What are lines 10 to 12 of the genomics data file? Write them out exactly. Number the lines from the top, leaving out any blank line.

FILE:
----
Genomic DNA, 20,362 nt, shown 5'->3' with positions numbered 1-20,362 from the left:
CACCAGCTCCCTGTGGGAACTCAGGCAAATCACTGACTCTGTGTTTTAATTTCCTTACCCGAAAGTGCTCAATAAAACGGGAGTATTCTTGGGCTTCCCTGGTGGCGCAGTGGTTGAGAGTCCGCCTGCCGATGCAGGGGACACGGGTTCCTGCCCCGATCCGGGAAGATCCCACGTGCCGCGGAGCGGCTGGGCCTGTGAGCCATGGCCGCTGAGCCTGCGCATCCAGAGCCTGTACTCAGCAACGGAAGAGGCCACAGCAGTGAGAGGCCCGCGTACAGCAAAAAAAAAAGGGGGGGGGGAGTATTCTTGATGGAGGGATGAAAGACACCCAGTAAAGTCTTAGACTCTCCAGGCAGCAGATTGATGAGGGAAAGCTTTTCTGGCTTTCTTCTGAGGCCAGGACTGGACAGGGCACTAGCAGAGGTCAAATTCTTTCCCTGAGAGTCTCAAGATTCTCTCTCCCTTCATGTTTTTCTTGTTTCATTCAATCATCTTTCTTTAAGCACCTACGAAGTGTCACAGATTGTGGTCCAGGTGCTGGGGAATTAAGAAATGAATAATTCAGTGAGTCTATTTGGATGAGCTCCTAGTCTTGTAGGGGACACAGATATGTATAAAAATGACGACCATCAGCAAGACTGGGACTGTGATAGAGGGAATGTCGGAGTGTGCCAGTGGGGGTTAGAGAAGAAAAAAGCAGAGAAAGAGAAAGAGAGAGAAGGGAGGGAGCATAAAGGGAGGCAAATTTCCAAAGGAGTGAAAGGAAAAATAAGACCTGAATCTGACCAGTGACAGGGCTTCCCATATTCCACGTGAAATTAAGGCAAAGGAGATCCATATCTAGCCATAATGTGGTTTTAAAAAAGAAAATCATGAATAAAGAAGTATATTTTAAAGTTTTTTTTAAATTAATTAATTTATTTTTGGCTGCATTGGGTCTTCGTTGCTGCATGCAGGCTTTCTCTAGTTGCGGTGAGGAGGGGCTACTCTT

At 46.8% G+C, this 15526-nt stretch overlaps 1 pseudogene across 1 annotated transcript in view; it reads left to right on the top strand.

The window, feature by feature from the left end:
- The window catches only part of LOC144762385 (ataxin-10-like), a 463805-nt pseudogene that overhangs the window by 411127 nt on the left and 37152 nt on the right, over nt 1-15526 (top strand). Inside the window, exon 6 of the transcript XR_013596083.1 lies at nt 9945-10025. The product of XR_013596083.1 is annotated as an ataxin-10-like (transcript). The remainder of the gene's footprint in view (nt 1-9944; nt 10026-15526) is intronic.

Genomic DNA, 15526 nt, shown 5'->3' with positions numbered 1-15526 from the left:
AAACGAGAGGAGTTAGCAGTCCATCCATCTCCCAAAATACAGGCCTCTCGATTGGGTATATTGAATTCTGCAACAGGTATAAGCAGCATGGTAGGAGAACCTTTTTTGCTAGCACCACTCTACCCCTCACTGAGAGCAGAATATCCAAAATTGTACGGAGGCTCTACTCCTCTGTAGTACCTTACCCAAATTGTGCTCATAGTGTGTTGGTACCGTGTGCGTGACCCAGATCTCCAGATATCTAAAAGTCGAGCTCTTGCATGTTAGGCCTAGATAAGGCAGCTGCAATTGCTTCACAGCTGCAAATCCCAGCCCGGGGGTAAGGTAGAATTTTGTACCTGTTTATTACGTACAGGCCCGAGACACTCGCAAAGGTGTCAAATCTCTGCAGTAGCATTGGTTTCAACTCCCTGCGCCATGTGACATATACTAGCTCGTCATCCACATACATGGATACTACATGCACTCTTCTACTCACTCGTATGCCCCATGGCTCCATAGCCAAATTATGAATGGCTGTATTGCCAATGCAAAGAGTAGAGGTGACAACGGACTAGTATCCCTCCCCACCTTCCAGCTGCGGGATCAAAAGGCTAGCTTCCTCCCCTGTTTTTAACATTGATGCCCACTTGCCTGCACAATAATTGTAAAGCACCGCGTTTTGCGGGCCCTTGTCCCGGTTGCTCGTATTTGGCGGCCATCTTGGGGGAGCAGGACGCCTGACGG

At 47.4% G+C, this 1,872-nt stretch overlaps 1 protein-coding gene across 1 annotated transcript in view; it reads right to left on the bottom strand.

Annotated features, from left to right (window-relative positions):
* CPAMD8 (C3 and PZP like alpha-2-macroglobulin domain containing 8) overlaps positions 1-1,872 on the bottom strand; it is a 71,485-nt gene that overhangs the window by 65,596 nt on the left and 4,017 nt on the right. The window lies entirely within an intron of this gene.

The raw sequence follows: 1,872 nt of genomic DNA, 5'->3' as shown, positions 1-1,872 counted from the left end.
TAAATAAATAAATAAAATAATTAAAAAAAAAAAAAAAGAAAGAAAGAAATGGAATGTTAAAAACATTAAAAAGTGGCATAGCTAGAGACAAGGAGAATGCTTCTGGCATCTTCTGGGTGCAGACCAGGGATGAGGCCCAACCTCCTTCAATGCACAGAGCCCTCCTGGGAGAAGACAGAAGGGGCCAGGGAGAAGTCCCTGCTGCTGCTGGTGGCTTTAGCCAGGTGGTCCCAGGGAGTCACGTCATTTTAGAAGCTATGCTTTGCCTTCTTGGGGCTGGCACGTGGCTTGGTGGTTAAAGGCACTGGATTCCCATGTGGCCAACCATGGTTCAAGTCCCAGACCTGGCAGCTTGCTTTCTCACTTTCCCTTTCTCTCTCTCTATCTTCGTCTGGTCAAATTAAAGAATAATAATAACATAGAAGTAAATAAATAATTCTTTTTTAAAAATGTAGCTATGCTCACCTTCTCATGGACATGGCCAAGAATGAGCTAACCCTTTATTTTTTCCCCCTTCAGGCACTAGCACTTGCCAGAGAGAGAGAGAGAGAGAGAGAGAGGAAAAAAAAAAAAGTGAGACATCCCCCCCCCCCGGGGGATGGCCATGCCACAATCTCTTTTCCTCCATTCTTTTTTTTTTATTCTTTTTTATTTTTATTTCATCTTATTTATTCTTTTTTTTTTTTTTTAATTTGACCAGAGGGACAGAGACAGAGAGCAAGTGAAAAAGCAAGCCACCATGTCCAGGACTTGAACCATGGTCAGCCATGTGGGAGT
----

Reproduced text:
* CPAMD8 (C3 and PZP like alpha-2-macroglobulin domain containing 8) overlaps positions 1-1,872 on the bottom strand; it is a 71,485-nt gene that overhangs the window by 65,596 nt on the left and 4,017 nt on the right. The window lies entirely within an intron of this gene.

The raw sequence follows: 1,872 nt of genomic DNA, 5'->3' as shown, positions 1-1,872 counted from the left end.
TAAATAAATAAATAAAATAATTAAAAAAAAAAAAAAAGAAAGAAAGAAATGGAATGTTAAAAACATTAAAAAGTGGCATAGCTAGAGACAAGGAGAATGCTTCTGGCATCTTCTGGGTGCAGACCAGGGATGAGGCCCAACCTCCTTCAATGCACAGAGCCCTCCTGGGAGAAGACAGAAGGGGCCAGGGAGAAGTCCCTGCTGCTGCTGGTGGCTTTAGCCAGGTGGTCCCAGGGAGTCACGTCATTTTAGAAGCTATGCTTTGCCTTCTTGGGGCTGGCACGTGGCTTGGTGGTTAAAGGCACTGGATTCCCATGTGGCCAACCATGGTTCAAGTCCCAGACCTGGCAGCTTGCTTTCTCACTTTCCCTTTCTCTCTCTCTATCTTCGTCTGGTCAAATTAAAGAATAATAATAACATAGAAGTAAATAAATAATTCTTTTTTAAAAATGTAGCTATGCTCACCTTCTCATGGACATGGCCAAGAATGAGCTAACCCTTTATTTTTTCCCCCTTCAGGCACTAGCACTTGCCAGAGAGAGAGAGAGAGAGAGAGAGAGGAAAAAAAAAAAAGTGAGACATCCCCCCCCCCCGGGGGATGGCCATGCCACAATCTCTTTTCCTCCATTCTTTTTTTTTTATTCTTTTTTATTTTTATTTCATCTTATTTATTCTTTTTTTTTTTTTTTAATTTGACCAGAGGGACAGAGACAGAGAGCAAGTGAAAAAGCAAGCCACCATGTCCAGGACTTGAACCATGGTCAGCCATGTGGGAGT